Business World

Thursday 29 September 2016

China taps UK for insights into how to enhance its financial regulation

Michelle Price and Benjamin Kang Lim

Published 17/05/2016 | 02:30

Canary Wharf financial district. REUTERS/Hannah McKay
Canary Wharf financial district. REUTERS/Hannah McKay

China has asked Britain for advice on plans to create a financial super-regulator, as it looks to improve financial oversight following last year's stock market crash, sources told Reuters.

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The move may put noses out of joint at the European Central Bank in Frankfurt, and at the US Fed, but highlights Britain's burgeoning relationship with Beijing on financial issues.

Unlike the federal structures in the Eurozone and US, Britain and China both have unitary systems.

The UK Treasury has lobbied hard to become China's partner of choice on a range of financial issues, and the two are collaborating on several economic and financial projects, including a stock trading link between London and Shanghai.

The relationship between the two countries seems to have survived last week's gaffe by Britain's Queen Elizabeth, who was caught on camera grumbling that Chinese officials accompanying President Xi Jinping on a visit to the UK last year had been "very rude to the ambassador".

The talks also signal Beijing's growing willingness to seek outside help to improve regulation of its financial infrastructure.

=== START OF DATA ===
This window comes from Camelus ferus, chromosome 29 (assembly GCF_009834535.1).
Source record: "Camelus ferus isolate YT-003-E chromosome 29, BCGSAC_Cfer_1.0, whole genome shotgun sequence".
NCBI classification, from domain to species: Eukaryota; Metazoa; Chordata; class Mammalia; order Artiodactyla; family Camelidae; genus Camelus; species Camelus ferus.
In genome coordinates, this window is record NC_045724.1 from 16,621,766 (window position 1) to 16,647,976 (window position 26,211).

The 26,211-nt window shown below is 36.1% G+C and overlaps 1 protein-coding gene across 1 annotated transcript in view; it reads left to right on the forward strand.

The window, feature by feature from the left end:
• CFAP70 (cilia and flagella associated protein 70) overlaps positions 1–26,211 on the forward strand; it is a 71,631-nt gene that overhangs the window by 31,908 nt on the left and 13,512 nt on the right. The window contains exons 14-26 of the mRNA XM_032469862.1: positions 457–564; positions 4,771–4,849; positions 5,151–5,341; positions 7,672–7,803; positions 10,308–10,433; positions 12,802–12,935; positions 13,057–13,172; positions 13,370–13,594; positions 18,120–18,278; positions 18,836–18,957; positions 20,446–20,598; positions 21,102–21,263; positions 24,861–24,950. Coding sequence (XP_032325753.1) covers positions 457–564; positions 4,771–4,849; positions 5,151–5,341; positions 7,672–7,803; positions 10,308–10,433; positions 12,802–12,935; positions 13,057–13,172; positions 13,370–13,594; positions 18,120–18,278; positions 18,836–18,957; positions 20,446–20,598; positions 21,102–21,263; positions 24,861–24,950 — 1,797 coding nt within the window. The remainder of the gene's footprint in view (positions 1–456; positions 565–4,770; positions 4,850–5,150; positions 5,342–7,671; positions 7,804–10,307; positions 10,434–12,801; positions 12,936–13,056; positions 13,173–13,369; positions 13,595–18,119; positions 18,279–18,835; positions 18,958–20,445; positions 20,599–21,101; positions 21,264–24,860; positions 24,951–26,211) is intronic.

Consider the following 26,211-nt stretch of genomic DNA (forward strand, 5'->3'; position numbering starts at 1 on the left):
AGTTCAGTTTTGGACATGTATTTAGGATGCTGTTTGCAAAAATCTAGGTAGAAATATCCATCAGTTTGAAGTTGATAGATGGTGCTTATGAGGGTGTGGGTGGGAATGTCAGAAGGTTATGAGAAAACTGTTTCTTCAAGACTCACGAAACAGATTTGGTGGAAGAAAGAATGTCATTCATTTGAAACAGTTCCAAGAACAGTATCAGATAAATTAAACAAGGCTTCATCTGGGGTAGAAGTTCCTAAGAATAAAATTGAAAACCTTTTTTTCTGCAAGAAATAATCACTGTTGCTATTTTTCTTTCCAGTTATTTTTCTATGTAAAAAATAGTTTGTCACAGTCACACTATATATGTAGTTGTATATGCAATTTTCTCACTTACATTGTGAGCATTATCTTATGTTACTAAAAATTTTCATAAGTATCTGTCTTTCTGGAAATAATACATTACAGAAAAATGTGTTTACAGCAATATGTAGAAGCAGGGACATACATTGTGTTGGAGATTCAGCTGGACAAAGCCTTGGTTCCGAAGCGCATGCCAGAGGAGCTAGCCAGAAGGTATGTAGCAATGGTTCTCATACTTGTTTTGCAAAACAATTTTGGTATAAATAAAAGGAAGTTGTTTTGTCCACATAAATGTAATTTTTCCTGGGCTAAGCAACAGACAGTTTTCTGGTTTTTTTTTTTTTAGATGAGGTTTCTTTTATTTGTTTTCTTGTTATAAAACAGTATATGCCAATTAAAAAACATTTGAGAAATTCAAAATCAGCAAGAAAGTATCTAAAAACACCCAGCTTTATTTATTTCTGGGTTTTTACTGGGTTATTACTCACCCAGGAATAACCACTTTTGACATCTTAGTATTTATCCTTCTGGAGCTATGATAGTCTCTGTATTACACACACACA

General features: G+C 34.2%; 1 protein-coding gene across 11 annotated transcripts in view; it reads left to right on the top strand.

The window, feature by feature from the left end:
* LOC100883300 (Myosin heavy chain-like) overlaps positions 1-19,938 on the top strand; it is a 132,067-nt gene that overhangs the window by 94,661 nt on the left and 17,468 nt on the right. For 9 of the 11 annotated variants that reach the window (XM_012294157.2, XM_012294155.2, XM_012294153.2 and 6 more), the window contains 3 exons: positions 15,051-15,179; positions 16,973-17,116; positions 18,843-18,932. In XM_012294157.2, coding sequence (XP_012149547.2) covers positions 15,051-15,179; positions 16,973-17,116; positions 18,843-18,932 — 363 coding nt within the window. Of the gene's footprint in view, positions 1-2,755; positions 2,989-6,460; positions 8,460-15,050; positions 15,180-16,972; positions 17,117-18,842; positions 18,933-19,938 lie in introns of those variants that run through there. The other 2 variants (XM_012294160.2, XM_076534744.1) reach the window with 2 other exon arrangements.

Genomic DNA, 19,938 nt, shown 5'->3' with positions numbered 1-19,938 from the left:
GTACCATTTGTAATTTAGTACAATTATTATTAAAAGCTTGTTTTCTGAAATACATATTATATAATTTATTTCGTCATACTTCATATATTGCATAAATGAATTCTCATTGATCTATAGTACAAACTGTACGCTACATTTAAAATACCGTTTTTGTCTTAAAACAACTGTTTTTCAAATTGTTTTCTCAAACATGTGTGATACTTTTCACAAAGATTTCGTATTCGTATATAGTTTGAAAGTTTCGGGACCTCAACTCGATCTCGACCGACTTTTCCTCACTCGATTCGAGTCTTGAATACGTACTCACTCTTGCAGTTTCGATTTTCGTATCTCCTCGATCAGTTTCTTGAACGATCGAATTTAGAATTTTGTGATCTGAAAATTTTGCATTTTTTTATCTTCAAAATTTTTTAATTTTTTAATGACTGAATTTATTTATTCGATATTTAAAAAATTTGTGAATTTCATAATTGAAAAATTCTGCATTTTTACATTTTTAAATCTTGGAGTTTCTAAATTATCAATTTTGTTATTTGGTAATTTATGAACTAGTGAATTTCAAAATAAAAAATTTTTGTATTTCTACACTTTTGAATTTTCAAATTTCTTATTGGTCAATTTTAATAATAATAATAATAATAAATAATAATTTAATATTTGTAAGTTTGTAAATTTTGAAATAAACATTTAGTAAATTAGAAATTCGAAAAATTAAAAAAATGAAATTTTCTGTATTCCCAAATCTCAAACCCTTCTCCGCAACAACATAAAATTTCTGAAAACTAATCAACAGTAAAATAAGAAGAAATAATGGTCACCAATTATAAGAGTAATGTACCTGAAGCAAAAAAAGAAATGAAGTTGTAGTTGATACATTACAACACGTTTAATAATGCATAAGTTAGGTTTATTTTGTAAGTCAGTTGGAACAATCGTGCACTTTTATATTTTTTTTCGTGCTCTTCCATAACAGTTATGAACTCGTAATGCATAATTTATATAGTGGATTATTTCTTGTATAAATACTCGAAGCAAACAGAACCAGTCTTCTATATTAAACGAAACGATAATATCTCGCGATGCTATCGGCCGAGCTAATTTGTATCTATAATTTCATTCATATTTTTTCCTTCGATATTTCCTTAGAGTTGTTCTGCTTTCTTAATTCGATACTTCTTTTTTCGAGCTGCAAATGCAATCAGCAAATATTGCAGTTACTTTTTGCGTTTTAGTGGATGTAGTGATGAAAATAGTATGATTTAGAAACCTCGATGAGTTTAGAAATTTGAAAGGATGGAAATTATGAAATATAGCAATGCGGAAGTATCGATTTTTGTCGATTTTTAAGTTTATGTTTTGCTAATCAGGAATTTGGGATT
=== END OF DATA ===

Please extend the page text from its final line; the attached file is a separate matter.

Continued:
Issues, including last year's rollercoaster-like volatility on the key mainland China stock indexes has forced the world's second biggest economy to increase transparency, reduce systemic risk, and stop companies exploiting loopholes.

Several Chinese and British sources with direct knowledge of the talks said Beijing had sent delegations to London to study the UK regulatory framework, with two sources citing a visit in the first quarter.

UK government representatives also visited Beijing last month to discuss financial, economic and regulatory issues, two sources with knowledge of the visit said.

Weaknesses in Chinese regulation were exposed last summer when China's stock markets lost a third of their value in a month, having soared 150pc in the previous 12 months.

Government and regulators rushed out a series of measures to arrest the crash, including limiting short-selling, stopping new listings and strong-arming big funds to buy more stocks.

The interventions were widely criticized for over-riding market mechanisms, poor inter-agency coordination and creating moral hazard by implying government support.

Reuters reported in November that China was considering consolidating supervisory powers in one regulator covering banking, mutual funds, insurance and securities, but two Chinese sources with direct knowledge of the matter said no decisions had yet been made.

The Chinese sources said any proposals would include a few options for China's cabinet, the State Council, to choose from, but it was unclear if a proposal had yet been submitted.

Britain overhauled its regulatory system after the global financial crisis of 2008-09, handing enormous power to the Bank of England, which is responsible for averting risks to the financial system as a whole.

The new structure aims to reduce blind spots by more closely aligning macro-economic policies with on-the-ground regulation and supervision of financial institutions and markets.

China can't exactly recreate Britain's regulatory structure due to differences in their political systems and potential rivalries over where such a powerful regulator would fit among senior decision makers within the Chinese system. (Reuters)

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